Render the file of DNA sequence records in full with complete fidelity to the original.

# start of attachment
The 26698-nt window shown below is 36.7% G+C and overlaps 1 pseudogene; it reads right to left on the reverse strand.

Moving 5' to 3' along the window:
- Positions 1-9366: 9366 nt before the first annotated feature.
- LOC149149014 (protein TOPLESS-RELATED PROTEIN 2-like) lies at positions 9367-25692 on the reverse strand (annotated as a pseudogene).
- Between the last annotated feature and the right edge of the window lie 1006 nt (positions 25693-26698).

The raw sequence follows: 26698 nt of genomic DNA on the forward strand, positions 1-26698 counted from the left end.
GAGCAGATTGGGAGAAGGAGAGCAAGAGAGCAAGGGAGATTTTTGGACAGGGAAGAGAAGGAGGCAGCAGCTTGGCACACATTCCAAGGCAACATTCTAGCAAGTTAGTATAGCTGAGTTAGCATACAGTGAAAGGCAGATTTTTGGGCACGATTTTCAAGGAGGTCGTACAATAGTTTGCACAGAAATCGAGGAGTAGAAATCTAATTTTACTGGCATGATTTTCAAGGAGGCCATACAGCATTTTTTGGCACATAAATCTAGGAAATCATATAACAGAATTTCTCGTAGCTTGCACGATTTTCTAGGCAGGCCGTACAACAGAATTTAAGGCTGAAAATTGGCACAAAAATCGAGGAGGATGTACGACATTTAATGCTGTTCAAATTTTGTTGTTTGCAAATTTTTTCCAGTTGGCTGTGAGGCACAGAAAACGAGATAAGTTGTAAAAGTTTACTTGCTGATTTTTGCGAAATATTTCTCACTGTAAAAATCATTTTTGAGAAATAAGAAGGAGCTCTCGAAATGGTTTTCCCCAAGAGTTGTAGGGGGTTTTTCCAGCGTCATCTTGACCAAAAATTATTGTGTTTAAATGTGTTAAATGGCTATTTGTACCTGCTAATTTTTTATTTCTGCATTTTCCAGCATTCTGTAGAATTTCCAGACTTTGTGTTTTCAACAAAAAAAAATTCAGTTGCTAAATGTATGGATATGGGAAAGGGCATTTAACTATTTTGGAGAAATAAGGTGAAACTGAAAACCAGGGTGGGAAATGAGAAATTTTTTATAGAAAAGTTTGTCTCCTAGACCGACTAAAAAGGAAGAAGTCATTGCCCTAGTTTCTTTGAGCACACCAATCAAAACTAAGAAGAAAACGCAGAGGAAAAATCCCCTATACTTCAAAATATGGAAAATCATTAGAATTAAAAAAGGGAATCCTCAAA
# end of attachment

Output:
The 26698-nt window shown below is 36.7% G+C and overlaps 1 pseudogene; it reads right to left on the reverse strand.

Moving 5' to 3' along the window:
- Positions 1-9366: 9366 nt before the first annotated feature.
- LOC149149014 (protein TOPLESS-RELATED PROTEIN 2-like) lies at positions 9367-25692 on the reverse strand (annotated as a pseudogene).
- Between the last annotated feature and the right edge of the window lie 1006 nt (positions 25693-26698).

The raw sequence follows: 26698 nt of genomic DNA on the forward strand, positions 1-26698 counted from the left end.
GAGCAGATTGGGAGAAGGAGAGCAAGAGAGCAAGGGAGATTTTTGGACAGGGAAGAGAAGGAGGCAGCAGCTTGGCACACATTCCAAGGCAACATTCTAGCAAGTTAGTATAGCTGAGTTAGCATACAGTGAAAGGCAGATTTTTGGGCACGATTTTCAAGGAGGTCGTACAATAGTTTGCACAGAAATCGAGGAGTAGAAATCTAATTTTACTGGCATGATTTTCAAGGAGGCCATACAGCATTTTTTGGCACATAAATCTAGGAAATCATATAACAGAATTTCTCGTAGCTTGCACGATTTTCTAGGCAGGCCGTACAACAGAATTTAAGGCTGAAAATTGGCACAAAAATCGAGGAGGATGTACGACATTTAATGCTGTTCAAATTTTGTTGTTTGCAAATTTTTTCCAGTTGGCTGTGAGGCACAGAAAACGAGATAAGTTGTAAAAGTTTACTTGCTGATTTTTGCGAAATATTTCTCACTGTAAAAATCATTTTTGAGAAATAAGAAGGAGCTCTCGAAATGGTTTTCCCCAAGAGTTGTAGGGGGTTTTTCCAGCGTCATCTTGACCAAAAATTATTGTGTTTAAATGTGTTAAATGGCTATTTGTACCTGCTAATTTTTTATTTCTGCATTTTCCAGCATTCTGTAGAATTTCCAGACTTTGTGTTTTCAACAAAAAAAAATTCAGTTGCTAAATGTATGGATATGGGAAAGGGCATTTAACTATTTTGGAGAAATAAGGTGAAACTGAAAACCAGGGTGGGAAATGAGAAATTTTTTATAGAAAAGTTTGTCTCCTAGACCGACTAAAAAGGAAGAAGTCATTGCCCTAGTTTCTTTGAGCACACCAATCAAAACTAAGAAGAAAACGCAGAGGAAAAATCCCCTATACTTCAAAATATGGAAAATCATTAGAATTAAAAAAGGGAATCCTCAAA